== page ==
The Masque of the Red Death (1964), the seventh collaboration between producer-director Roger Corman and horror icon Vincent Price, became the crowning achievement for both men, their masterpiece. After the critical and commercial success of House of Usher in 1960, Corman fervently desired to adapt Edgar Allan Poe’s story, ‘The Masque of the Red Death’ as his next project, but the tale took three years to finally become, not Corman’s second Poe film, but his second to last. Its long development benefitted the end result, and the story of its making reveals the persistence and vision of Corman, the artist and entrepreneur of classic horror.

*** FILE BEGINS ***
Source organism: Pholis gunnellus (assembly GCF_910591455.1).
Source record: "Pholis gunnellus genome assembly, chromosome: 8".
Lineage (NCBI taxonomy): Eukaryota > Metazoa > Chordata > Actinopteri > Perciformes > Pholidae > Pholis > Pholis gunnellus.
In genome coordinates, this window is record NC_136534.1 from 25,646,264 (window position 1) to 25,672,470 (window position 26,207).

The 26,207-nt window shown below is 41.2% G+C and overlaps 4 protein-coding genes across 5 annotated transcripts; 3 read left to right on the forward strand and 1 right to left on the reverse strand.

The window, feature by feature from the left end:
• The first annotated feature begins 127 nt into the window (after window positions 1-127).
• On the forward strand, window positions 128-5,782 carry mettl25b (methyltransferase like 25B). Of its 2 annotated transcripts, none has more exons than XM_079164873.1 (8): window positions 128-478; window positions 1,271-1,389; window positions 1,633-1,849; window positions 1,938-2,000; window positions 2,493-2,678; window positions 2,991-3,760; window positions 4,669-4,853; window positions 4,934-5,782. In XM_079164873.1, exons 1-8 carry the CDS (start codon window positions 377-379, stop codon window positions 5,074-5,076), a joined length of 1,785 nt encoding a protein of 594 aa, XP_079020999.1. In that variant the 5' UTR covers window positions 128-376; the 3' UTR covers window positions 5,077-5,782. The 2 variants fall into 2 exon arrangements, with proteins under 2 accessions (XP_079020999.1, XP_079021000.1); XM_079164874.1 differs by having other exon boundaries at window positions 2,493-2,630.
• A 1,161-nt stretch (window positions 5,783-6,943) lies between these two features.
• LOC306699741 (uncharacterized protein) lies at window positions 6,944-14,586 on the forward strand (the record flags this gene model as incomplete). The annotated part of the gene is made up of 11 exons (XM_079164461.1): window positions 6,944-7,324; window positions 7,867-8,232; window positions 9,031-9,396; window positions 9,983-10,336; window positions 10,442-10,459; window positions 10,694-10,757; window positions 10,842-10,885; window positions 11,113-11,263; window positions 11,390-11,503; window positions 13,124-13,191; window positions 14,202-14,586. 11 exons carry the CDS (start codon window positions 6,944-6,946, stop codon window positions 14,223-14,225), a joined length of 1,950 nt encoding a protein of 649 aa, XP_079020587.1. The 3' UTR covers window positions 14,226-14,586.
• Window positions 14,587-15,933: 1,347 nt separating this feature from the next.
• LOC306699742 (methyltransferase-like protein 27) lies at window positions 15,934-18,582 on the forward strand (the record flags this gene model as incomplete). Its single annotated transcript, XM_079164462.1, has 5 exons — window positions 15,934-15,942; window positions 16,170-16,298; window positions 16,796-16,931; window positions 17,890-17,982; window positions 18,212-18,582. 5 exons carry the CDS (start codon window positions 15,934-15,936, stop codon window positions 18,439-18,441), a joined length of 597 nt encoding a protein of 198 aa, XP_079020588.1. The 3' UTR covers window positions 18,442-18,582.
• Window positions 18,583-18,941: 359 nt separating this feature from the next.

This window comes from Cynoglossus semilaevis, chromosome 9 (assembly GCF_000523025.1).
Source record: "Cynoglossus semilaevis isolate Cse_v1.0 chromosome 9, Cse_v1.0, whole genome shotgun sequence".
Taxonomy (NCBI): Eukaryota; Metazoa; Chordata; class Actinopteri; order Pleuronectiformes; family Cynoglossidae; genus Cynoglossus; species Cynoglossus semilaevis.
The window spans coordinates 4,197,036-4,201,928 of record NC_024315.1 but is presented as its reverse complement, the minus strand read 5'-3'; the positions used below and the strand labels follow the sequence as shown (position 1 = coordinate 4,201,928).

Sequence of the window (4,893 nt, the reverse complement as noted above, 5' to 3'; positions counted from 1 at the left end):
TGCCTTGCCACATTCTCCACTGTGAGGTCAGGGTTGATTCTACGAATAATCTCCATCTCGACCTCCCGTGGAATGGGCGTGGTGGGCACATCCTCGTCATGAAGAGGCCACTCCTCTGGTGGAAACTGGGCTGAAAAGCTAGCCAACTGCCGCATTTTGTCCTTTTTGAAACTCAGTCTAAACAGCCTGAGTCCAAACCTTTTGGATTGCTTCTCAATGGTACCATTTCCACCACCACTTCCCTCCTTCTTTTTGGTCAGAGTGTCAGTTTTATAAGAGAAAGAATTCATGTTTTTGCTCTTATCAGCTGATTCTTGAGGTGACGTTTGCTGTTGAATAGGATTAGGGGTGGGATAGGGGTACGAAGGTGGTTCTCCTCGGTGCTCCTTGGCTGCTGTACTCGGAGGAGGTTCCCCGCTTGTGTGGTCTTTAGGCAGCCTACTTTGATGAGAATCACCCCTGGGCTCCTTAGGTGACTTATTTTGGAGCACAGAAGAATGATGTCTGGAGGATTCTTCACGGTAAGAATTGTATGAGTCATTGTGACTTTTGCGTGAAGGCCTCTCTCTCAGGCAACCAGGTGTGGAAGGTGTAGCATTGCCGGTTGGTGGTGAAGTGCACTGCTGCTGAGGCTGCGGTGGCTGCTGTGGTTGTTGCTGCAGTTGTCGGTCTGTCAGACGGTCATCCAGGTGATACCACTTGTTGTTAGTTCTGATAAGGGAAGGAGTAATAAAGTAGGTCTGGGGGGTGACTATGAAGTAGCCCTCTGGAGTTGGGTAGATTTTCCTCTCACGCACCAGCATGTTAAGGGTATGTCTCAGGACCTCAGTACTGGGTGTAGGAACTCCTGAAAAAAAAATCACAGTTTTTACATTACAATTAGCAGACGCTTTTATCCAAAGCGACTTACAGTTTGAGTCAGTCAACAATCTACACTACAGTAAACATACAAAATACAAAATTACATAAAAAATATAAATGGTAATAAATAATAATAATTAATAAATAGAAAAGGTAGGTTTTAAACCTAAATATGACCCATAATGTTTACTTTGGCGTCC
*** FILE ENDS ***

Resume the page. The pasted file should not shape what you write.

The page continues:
In this Devil’s Advocate, Steve Haberman takes an auteurist approach to the film with Corman as the ultimate author of the work. He explores the emergence of Corman’s themes and techniques through directorial control and compares them with the intentions and concerns of the story’s original creator, Poe. In his research, Haberman secured both drafts of the script, the first by Charles Beaumont and the last by R. Wright Campbell, consulted published interviews and met with Corman. The result illuminates not only the film but the profound and profoundly dark world views of both Roger Corman and Edgar Allan Poe.